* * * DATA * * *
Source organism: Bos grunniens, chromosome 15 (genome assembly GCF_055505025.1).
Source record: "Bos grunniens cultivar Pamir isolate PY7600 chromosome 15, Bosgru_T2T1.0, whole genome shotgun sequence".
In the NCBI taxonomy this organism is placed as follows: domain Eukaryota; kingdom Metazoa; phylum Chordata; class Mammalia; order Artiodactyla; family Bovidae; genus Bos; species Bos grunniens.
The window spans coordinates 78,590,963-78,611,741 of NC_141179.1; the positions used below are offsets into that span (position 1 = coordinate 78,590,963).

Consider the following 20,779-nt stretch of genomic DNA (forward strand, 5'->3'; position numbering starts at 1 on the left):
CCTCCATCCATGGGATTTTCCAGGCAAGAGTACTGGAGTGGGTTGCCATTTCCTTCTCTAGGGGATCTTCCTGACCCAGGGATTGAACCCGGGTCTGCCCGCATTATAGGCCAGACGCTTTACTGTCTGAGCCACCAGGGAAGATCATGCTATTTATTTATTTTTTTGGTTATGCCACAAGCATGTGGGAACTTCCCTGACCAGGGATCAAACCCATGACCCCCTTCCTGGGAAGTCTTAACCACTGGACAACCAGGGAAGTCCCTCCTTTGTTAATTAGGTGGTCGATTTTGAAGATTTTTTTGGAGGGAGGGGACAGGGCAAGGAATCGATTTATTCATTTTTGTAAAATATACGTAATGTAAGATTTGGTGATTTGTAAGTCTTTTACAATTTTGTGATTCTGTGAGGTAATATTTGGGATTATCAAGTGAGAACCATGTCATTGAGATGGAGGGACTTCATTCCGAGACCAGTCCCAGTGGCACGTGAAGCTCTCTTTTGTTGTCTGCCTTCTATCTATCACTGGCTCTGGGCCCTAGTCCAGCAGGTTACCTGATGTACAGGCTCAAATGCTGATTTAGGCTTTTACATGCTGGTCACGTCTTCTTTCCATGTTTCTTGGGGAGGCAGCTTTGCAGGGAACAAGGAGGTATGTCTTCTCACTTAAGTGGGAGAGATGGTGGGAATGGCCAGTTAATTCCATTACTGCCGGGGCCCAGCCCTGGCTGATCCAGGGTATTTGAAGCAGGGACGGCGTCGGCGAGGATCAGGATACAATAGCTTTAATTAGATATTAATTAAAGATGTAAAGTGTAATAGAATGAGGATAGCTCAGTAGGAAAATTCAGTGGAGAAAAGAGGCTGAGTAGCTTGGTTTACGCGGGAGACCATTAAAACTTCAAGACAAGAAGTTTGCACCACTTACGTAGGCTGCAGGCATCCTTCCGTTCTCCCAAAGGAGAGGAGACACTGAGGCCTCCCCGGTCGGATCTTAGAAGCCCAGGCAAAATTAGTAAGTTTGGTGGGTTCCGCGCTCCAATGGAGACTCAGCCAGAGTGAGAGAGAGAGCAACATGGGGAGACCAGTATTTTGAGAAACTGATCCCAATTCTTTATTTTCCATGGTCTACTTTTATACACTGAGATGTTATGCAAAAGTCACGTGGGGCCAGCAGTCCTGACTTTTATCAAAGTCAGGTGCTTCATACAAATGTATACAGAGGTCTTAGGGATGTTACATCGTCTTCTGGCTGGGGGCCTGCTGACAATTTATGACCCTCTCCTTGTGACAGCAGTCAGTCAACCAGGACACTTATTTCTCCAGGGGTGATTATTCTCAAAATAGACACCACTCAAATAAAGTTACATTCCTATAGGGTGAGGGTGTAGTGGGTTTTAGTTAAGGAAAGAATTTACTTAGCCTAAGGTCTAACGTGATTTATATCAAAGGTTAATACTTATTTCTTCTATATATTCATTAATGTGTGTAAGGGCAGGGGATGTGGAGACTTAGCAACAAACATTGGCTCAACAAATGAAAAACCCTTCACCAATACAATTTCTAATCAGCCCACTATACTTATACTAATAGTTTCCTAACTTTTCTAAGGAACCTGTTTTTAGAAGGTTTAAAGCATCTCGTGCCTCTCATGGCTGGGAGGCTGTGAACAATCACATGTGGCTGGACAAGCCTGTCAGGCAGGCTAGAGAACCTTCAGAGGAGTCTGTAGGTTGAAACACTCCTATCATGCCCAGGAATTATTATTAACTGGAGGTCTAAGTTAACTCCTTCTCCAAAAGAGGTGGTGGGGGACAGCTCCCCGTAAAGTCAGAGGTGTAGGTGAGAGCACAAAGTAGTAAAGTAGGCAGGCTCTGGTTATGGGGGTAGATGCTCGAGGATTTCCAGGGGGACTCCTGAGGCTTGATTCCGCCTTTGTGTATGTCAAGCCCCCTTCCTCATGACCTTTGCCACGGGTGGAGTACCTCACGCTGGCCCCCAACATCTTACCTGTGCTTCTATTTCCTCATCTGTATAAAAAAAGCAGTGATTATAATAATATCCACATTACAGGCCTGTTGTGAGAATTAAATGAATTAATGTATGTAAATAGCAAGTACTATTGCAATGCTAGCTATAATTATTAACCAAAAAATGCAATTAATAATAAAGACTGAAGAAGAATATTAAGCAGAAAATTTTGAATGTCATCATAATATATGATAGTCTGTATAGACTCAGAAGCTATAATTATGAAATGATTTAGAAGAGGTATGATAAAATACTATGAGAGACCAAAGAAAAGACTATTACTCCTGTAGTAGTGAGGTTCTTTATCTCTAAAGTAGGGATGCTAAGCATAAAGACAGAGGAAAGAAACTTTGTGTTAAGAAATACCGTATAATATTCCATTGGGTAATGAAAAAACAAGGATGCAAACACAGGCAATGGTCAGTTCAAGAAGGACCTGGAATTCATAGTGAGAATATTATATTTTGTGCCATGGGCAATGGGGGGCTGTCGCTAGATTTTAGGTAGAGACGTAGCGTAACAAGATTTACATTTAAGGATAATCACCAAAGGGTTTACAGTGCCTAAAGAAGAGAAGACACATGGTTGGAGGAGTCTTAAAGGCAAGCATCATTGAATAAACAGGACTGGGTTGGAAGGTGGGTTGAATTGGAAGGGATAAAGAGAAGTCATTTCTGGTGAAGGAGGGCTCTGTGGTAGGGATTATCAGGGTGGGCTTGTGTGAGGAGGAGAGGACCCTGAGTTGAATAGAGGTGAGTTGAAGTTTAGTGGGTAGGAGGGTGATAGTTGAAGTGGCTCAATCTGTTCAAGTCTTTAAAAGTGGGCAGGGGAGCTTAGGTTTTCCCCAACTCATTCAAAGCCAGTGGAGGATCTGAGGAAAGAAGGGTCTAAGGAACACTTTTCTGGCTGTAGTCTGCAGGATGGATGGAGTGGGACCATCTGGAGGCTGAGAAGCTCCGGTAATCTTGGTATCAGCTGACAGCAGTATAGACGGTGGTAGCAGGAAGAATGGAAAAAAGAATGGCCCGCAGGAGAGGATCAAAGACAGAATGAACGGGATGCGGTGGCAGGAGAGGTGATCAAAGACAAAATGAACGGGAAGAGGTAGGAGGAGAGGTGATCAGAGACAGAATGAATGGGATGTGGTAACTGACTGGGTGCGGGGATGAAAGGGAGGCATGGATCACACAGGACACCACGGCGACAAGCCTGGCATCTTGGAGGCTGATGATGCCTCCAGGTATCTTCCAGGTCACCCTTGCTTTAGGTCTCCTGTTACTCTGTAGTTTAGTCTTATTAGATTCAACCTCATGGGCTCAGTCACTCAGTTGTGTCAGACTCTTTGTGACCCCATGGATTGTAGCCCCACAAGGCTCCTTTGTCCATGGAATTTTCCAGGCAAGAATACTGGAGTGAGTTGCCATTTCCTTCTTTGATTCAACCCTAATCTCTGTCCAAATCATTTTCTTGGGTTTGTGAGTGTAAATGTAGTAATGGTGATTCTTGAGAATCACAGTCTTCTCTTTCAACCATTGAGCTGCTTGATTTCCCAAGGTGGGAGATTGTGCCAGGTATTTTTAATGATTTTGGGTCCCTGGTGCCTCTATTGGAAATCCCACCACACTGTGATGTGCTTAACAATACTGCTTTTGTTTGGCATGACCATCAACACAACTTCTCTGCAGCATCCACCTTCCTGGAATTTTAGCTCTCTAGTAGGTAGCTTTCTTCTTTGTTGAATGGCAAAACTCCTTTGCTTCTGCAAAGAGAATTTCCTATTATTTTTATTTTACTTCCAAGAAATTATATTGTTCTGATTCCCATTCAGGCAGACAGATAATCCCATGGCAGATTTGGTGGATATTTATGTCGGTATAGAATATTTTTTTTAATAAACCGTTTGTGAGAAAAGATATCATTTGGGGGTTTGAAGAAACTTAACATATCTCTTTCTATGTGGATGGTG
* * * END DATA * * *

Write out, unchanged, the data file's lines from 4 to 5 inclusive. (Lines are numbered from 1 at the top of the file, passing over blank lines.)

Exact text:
The window spans coordinates 78,590,963-78,611,741 of NC_141179.1; the positions used below are offsets into that span (position 1 = coordinate 78,590,963).

Consider the following 20,779-nt stretch of genomic DNA (forward strand, 5'->3'; position numbering starts at 1 on the left):